Abstract Objective. Low saliva flow and abnormal saliva composition are common conditions after radiotherapy for oral cavity and pharyngeal cancer. Both conditions increase the susceptibility to dental caries and erosion, which may be further accelerated by changes in food preferences. The aim...... of this study was to determine changes in saliva flow and susceptibility to erosive challenges in pharyngeal cancer patients before and after radiotherapy to the head and neck. Materials and methods: The erosive potential of sucking acidic candies with and without calcium was determined in nine patients (50...... rates ∼ 17-fold before as well as after radiotherapy (p radiotherapy. Also, saliva became more under-saturated with respect to HAp during (p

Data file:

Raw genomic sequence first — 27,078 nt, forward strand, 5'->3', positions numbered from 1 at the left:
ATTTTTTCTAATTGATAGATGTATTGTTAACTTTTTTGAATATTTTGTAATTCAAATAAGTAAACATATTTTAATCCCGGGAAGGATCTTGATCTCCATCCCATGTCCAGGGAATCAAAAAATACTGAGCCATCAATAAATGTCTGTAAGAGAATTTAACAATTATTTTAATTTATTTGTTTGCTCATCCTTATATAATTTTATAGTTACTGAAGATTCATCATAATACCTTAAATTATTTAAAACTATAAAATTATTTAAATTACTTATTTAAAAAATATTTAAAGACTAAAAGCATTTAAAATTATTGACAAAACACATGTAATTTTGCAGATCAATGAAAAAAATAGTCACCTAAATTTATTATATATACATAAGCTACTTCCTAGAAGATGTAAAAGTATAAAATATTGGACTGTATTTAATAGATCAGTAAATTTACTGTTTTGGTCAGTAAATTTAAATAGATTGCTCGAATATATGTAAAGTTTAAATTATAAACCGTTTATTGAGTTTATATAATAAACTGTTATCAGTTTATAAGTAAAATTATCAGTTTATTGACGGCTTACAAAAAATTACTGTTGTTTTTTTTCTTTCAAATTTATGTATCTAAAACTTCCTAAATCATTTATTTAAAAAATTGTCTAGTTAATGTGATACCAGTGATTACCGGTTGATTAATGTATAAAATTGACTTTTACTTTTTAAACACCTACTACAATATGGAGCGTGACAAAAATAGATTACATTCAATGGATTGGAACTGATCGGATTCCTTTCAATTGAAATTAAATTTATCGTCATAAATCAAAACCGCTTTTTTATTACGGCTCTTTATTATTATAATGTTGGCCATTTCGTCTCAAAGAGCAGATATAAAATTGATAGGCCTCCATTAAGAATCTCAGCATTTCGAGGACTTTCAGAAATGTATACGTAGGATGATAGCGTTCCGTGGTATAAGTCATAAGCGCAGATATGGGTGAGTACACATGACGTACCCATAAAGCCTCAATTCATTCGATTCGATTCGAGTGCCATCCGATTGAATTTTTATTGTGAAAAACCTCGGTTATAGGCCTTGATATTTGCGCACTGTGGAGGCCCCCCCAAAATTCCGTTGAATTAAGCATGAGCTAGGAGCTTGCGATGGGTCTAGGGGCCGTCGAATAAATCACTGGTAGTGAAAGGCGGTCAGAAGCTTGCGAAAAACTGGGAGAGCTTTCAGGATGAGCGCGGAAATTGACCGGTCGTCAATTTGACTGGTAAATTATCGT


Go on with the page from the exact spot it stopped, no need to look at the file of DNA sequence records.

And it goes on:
16. Does saliva composition affect the formation of sialolithiasis?

    DEFF Research Database (Denmark)

    Schrøder, Stine; Homøe, preben; Wagner, Niels

    2017-01-01

    Saliva composition may affect sialolithiasis formation; thus, this study compared the salivary inorganic composition of sialolithiasis patients with that of healthy controls, and determined whether salivary inorganic composition changes after sialolithiasis surgery. The study included 40 patients...

  17. Protein Biomarkers of Periodontitis in Saliva

    Science.gov (United States)

    Taylor, John J.

    2014-01-01